If Rich Milot were coaching the Detroit Lions this week, he is certain he would pick on the Redskins' rookie outside right linebacker.

"It's logical," said Milot, who happens to be that linebacker. "You test a rookie until he shows he can do the job. If he does, then you go another way. If he doesn't, you keep coming at him."

The same could be said for the entire Redskin rushing defense. Until the club proves it can stop the run this season, opponents are going to keep trying to jam it into the guts of the unit.

Detroit, Washington's opponent on Sunday, appears to have little choice but to stay on the ground. With a rookie quarterback, Jeff Komlo, getting his first pro start, the last thing the Redskins expect is a lot of passes. Besides, the Lions did quite smartly (231 yards) running aginst the Redskins last season.

For Milot, that probably means another busy afternoon trying to prove Coach Jack Pardee's belief that the rookie's presence makes Washington's rushing defense better than in 1978.

Pardee says that Milot, a 6-foot-4, 226-pound Penn State product, adds quickness, range and tackling ability to the spot, manned so ably for so many years by Chris Hamburger. The coach sees stardom in Milot's future, a pretty heady billing for a seventh-round draft choice who never had been plugged as another future Nittany Lion linebacking great.

Milot doesn't know what he sees at this point. The move upward has been so swift -- from not knowing if he would be drafted, to surviving the final squad cut to promotion to first string before the opening game -- that things are just starting to sink in.

"I feel more comfortable this week than last," he said yesterday. "I'm starting to better understand the position. You can play a better game when you know what is going on."

It is around such athletes as Milot that Pardee is trying to rebuild his defense. The gamble to go this early with both Milot and middle linebacker Don Hover may result in growing pains, as Earl Campbell and Houston showed Sunday, but the Redskins believe that with experience, the youngsters will tighten up the rushing leaks.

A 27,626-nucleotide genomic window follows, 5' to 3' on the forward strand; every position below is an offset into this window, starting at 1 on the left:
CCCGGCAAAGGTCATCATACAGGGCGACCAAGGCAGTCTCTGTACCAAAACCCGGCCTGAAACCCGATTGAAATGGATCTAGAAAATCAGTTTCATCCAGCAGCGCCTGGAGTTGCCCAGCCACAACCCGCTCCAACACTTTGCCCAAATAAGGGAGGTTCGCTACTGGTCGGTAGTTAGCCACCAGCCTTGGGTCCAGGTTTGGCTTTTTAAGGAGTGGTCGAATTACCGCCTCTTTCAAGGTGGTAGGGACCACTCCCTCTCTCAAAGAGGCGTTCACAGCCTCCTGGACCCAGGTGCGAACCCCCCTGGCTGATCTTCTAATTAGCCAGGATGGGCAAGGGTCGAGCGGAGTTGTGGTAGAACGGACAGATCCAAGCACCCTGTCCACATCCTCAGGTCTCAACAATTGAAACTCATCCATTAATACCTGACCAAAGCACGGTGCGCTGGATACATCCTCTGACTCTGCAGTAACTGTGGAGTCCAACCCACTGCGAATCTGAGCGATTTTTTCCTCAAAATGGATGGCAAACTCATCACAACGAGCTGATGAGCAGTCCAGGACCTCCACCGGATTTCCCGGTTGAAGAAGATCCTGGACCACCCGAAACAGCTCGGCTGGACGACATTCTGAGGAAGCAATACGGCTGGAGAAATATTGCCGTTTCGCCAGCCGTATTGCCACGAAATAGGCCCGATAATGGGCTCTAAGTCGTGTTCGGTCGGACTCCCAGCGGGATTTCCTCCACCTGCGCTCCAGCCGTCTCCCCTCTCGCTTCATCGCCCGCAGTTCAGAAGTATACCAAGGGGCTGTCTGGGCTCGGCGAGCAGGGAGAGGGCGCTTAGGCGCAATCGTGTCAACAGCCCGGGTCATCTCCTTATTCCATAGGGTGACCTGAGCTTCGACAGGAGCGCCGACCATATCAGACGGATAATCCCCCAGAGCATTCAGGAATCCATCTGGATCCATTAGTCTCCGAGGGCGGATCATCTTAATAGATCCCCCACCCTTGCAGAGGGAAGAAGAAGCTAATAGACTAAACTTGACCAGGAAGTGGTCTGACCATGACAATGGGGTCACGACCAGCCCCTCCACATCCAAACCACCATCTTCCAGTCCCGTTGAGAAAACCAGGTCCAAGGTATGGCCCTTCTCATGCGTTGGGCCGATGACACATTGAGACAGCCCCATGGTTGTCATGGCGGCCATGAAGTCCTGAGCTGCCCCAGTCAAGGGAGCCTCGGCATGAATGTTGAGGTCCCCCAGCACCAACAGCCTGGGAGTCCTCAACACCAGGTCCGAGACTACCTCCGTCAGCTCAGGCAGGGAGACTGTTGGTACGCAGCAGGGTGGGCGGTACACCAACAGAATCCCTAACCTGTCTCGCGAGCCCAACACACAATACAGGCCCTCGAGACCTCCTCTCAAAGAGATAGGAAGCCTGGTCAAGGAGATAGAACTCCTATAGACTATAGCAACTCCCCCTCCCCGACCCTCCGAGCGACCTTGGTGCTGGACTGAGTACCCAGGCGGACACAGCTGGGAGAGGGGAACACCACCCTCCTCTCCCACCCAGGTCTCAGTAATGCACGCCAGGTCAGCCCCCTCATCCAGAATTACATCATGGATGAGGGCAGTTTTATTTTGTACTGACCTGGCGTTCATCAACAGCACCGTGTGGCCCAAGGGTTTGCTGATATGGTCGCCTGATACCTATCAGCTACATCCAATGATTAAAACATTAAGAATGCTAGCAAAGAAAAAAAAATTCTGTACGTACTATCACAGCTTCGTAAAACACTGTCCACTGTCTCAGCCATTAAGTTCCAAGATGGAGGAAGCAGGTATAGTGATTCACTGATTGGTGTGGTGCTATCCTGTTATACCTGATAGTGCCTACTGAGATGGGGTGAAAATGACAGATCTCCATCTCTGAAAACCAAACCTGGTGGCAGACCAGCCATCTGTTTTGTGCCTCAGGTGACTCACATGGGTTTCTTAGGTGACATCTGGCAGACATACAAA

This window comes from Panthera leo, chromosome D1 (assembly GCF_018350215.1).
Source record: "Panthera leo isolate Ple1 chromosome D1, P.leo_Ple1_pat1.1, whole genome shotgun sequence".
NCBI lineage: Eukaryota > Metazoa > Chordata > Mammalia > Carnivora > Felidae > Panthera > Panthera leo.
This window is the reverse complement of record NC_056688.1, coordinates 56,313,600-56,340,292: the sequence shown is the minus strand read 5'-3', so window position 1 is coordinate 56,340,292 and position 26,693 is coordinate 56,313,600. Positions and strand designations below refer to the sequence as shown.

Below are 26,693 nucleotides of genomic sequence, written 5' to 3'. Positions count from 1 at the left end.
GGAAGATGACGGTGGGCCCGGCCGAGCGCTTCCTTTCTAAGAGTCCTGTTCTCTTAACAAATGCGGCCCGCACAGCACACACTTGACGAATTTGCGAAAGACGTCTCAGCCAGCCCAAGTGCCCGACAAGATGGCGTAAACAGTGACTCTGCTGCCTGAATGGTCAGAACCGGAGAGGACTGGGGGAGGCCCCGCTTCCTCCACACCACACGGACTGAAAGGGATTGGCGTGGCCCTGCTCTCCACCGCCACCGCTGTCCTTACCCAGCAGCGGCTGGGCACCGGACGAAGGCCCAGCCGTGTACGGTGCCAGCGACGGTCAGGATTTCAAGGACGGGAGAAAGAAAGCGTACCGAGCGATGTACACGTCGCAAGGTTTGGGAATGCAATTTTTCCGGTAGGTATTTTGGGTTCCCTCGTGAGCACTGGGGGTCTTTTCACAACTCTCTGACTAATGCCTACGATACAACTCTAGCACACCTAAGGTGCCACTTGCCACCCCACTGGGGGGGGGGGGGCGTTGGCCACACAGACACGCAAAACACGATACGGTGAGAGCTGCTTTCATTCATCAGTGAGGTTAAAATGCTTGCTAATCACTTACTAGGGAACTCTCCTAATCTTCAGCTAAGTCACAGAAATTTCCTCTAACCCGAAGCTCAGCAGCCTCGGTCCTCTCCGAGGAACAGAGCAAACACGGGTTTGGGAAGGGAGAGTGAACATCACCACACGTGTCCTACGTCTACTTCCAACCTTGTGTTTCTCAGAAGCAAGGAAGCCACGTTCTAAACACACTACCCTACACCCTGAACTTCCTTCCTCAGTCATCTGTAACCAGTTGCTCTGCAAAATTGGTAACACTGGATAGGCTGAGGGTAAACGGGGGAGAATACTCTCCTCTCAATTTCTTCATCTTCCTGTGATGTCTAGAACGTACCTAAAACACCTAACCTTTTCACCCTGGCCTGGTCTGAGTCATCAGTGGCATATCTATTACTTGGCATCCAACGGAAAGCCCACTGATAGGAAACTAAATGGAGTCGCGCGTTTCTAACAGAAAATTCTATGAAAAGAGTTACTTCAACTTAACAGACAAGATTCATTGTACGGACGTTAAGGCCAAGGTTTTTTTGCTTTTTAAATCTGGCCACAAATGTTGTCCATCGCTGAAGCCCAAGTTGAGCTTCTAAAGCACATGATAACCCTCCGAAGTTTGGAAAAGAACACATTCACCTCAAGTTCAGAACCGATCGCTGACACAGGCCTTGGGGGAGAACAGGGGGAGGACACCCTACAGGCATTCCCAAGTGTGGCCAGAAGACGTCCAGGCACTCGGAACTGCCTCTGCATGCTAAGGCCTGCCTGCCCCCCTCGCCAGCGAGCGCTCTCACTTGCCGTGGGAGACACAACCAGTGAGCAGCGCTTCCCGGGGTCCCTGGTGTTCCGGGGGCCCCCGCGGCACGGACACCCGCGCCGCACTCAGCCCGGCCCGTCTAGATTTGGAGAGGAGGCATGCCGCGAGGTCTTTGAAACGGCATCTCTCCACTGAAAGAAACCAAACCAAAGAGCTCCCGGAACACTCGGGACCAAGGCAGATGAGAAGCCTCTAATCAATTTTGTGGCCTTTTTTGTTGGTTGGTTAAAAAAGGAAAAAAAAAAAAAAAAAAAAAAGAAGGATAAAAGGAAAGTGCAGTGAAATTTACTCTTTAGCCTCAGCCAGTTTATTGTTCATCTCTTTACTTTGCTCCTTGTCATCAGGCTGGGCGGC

Until the two develop completely, Pardee also will use gimmicks. Last week, it was Kenny Houston playing a middle linebacker. This Sunday, it could be more 3-4 and possibly a move involving Ear Lorch replacing Joe Jones at left end and Coy Bacon moving to right end.

"I'm looking for Detroit to run and try bombs," said Pardee. "You can't have a young quarterback take five steps and heave it long. But it's the seven-step drop-back and timed passes that take years to perfect.

"It's logical for them to run. They ran on us last year and yes, we'll have to show we can stop the run before anyone will stop testing us. They don't have to have a rookie to try it on the ground against us."

Milot has spent this week studying the moves of Lion backs Horace King, Dexter Bussey, Lawrence Gaines and rookie Bo Robinson. Starters King and Bussey have drawn most of his attention, just as Campbell did last week.

"Funny, Houston really didn't run at me like I thought," said Milot. "I didn't think they tested me." But unlike the Oilers, who concentrate on the middle, the Lions are less narrowminded. Using angle blocking and a young front line, they pick and test every part of the defense, probing for weaknesses.

And while they experiment, Milot will be learning.